Writing workshops are great as long as you have a piece ready to workshop. Many of us, though, spend weeks, months or years in the idea stage of writing. Is there a way, we wonder, to speed things up?
Designed specifically for those Creative Non Fiction writers who have yet to get to the writing phase of writing (whether because of work, family, health, emotional overload, sheer terror, or “writer’s block…”), this workshop will help you take the great idea you’ve been turning over in your head and finally get that idea down on the page as prose. Over the course of three alternating Mondays, we will go from collaborative discussion of form and content (our first meeting) to presenting outlines and influences (our second meeting) to sharing a draft ready for revision feedback and publication suggestions (our third and final meeting).
The basis for this idea-to-essay multi-weekend intensive workshop comes from my experience leading over a dozen writing workshops in Houston and on Zoom over the past five years. This past Grackle cycle, with all that is going on, one writer simply didn’t have a piece “ready” for workshop, yet she had an excellent essay idea she’d be mulling over in her head for years. Instead of the traditional workshop session, we took the time as a class to hear her idea, to help her find its roundness and depth through asking questions and voicing our excitement for specific characters and moments, to suggest existing forms and mentor texts that might help guide her process, and to conceptualize together, with her guidance, what a finished piece might look like based on her original idea. We should do this more often, I thought, as I watched her piece take shape.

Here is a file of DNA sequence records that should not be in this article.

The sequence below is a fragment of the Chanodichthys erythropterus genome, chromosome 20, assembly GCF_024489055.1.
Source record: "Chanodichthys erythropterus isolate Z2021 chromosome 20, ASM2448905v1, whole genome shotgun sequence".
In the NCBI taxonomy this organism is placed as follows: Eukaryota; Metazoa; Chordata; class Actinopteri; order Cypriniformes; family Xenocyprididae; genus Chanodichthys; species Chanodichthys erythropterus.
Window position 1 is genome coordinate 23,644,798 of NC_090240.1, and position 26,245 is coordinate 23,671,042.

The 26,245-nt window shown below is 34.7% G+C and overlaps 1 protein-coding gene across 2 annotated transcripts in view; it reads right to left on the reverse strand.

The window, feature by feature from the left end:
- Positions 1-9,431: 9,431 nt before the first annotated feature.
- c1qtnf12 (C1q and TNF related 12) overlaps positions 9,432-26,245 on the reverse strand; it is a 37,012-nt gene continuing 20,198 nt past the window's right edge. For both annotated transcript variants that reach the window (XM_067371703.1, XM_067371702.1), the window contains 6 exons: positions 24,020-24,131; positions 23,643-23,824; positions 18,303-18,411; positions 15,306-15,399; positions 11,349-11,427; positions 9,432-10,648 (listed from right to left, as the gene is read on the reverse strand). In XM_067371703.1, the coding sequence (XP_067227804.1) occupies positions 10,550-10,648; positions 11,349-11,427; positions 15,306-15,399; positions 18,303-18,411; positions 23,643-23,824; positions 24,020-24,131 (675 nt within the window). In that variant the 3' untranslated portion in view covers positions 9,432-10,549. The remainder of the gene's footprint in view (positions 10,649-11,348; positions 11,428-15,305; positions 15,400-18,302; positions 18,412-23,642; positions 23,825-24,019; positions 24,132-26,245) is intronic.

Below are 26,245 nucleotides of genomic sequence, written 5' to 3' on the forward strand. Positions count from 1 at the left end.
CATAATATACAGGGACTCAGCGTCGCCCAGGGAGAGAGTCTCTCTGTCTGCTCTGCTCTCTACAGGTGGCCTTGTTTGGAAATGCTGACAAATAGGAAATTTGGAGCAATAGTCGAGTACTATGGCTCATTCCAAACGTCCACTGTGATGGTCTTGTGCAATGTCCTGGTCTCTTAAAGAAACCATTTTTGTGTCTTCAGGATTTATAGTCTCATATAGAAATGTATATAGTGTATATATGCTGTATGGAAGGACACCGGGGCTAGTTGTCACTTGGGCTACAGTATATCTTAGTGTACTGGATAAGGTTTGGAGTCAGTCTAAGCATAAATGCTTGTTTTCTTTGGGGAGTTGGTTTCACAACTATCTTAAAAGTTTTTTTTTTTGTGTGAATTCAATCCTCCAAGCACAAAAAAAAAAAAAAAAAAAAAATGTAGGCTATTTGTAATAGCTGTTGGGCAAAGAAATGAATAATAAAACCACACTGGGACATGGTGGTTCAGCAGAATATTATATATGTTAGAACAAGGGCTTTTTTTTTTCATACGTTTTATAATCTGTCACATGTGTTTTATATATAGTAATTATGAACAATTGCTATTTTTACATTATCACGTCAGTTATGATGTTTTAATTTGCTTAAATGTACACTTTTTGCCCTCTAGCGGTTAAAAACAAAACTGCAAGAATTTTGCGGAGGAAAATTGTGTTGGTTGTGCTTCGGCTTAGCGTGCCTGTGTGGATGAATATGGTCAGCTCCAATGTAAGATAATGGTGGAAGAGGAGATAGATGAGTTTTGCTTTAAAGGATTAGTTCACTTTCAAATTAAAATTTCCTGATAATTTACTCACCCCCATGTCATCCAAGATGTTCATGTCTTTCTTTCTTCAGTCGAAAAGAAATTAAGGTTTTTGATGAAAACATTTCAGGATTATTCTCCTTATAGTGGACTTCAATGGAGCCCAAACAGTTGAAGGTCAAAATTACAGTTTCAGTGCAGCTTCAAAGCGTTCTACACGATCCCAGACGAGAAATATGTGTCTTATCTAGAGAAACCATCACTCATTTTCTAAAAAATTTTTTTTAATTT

If you’ve been waiting for the perfect time and place to grow your idea into an essay, why not make that time now and that place here with us in our Grackle & Grackle Zoom room?
While open to all writers of any level, this workshop will be especially useful for people who have been mulling over a memory or topic for years, knowing it needs to get on the page, but having trouble motivating themselves to do it or envisioning what form the final creation might take. Join us for three meetings over six weeks and let’s turn your idea into the essay it’s been trying to become this whole time.
CAIT WEISS ORCUTT’s work has appeared in Boston Review, Chautauqua, FIELD, and others. Her manuscript VALLEYSPEAK (Zone 3, 2017) won Zone 3 Press’ 2016 First Book Award, judged by Douglas Kearney. Cait has an MFA from The Ohio State and is pursuing her Ph.D. in Poetry at the University of Houston.